This… is a cutting board, and a damn fine one at that! Now, is the Tomato label a play on Apple Records, or an obscure call out to Tomato Records, distributors of Philip Glass and Robert Wilson’s 1978 contemporary operatic classic, Einstein on the Beach? Either way, dinner prep is always, and instantly much more groovy with a cutting board shaped like a record. (Four out of four stars.)
Presented here is a brief representation of last night’s spins. You can see how the evening progressed into an outright cacophony of carnal violence with the first Revolting Cocks release (1985’s No Devotion, as good of a nightcap as there ever was), but what isn’t instantly apparent is the decision making that tied these releases together. James Booker’s The Lost Paramount Tapes followed by Thee Midniters’ debut self-titled, then finally the grandfathers of Wax Trax! Records, RevCo. I can’t for the life of me remember the motivation, not that it matters, so I guess this telling was little more than a mundane tail of unrelated entertainment, if that is in fact how what we’re calling it.
We made tortillas and salsa over the weekend, so it was, of course, fitting to spin some Mariachi El Bronx. Turns out, this copy of their first album, self-titled, fetches a hefty sum online. As of right now, only 390 people on the Discogs community “Have,” while 338 people “Want.” Oh, yeah! The fruit beer! It was a first for me, and was equal parts “interesting” and quite tasty. As an aside, both the tortillas and the salsa turned out near perfectly, so that’s something.
Full frequency stereophonic sound, like you’ve never heard it reproduced before. Though there’s certainly something nostalgic and simple about the grandfather mono sound, something cleaner, it goes without saying that the technological advances of stereophonic sound changed the audio recording game for the better. Whatever your preference per individually pressed records, we’re all kings and queens of our own destinies, in large part to stereophonic sound.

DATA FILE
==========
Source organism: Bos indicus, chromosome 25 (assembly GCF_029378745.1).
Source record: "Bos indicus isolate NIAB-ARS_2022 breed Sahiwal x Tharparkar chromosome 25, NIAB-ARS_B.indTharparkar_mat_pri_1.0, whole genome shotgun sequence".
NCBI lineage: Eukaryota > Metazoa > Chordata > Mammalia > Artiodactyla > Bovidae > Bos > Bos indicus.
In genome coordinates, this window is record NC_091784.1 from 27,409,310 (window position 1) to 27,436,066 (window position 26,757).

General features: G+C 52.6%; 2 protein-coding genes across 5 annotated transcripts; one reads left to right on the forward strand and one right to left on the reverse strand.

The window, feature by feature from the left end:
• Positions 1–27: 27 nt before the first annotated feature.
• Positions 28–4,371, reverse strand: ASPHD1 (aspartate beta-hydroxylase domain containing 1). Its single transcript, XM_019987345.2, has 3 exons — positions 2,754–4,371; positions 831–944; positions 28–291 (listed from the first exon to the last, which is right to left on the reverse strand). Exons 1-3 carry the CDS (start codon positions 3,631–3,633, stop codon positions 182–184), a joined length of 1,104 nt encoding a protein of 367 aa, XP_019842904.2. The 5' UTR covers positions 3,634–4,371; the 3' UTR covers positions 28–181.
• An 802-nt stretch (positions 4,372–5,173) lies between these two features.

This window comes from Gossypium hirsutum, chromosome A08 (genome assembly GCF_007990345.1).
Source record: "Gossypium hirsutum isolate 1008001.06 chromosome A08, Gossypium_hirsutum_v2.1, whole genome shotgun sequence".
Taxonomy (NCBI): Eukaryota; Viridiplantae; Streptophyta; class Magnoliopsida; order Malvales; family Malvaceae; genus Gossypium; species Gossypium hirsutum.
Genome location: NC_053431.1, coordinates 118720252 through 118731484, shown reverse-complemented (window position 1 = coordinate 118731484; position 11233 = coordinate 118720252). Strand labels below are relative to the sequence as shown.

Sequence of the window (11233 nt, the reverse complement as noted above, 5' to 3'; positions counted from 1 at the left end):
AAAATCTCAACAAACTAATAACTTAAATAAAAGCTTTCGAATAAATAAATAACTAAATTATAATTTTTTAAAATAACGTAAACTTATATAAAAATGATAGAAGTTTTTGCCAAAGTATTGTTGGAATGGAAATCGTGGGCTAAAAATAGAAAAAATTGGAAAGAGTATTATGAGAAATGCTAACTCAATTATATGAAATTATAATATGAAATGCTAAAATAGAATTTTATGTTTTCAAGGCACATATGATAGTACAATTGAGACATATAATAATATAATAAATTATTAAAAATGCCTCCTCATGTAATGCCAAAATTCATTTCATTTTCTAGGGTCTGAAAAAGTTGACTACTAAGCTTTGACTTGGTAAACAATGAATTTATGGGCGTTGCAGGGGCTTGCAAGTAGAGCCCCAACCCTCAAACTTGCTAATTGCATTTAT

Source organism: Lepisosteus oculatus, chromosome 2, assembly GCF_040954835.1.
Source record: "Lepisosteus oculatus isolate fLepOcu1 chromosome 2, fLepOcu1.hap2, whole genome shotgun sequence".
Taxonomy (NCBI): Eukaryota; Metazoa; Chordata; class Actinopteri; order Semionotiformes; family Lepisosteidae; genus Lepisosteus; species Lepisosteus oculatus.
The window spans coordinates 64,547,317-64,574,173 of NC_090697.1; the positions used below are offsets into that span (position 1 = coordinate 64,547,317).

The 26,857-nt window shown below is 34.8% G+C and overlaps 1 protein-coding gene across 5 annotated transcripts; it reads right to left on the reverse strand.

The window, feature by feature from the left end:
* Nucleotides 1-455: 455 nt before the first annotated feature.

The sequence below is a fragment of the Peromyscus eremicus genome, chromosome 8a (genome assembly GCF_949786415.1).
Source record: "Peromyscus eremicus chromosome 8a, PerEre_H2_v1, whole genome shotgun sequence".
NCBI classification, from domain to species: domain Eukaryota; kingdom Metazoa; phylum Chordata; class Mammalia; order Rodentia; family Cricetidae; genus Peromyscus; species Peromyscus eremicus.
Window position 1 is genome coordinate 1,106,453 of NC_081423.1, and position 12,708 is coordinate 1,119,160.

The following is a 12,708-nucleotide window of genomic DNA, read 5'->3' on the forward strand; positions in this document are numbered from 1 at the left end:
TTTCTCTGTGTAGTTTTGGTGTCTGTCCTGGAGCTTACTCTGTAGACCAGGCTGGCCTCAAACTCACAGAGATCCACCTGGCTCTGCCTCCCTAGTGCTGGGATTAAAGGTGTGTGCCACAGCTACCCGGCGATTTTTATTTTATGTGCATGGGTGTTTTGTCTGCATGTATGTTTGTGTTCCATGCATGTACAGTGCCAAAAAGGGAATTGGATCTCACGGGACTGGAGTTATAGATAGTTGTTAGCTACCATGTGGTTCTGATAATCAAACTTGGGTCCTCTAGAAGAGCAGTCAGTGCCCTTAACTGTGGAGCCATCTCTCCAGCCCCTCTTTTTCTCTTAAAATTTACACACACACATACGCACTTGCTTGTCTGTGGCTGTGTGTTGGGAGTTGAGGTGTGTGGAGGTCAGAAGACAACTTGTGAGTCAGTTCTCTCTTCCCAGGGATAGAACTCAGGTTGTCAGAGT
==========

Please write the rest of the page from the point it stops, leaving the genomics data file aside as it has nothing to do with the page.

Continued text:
Nun Sutch… I’ve been salivating over this release ever since my father, another record collector, sent me a photo some several months ago. I know little-to-nothing ( read: absolutely nothing) about his “Lord” or his ambitious shenanigans. We look forward to discovering the greatness within… thanks, Big Guy!
A Whole Lotta Frankie, as the record title goes, but part of me wonders (hopes, really), that young Jimmy Page and Robert Plant were fancy to the Frankie sound and were keen to this album, so much so that they “adopted” the “Whole Lotta’ part for their own drug-induced, sex-crazed, chart-topping needs. 17 hits had Frankie, Page and Plant got that beat.
Never one to scoff at anything swing-era related, I thank my thoughtful kin for this greatest hits collection by the comfort-inducing Glenn Miller, simply and adequately titled, Pure Gold. Chattanooga Choo Choo, In the Mood, Little Brown Jug… I can go on and on, and on, and on… I will say, for the record, that Moonlight Serenade (also included on this 12″) may, in fact, be one of the best songs ever written. Comfort food for the ears. You’re welcome.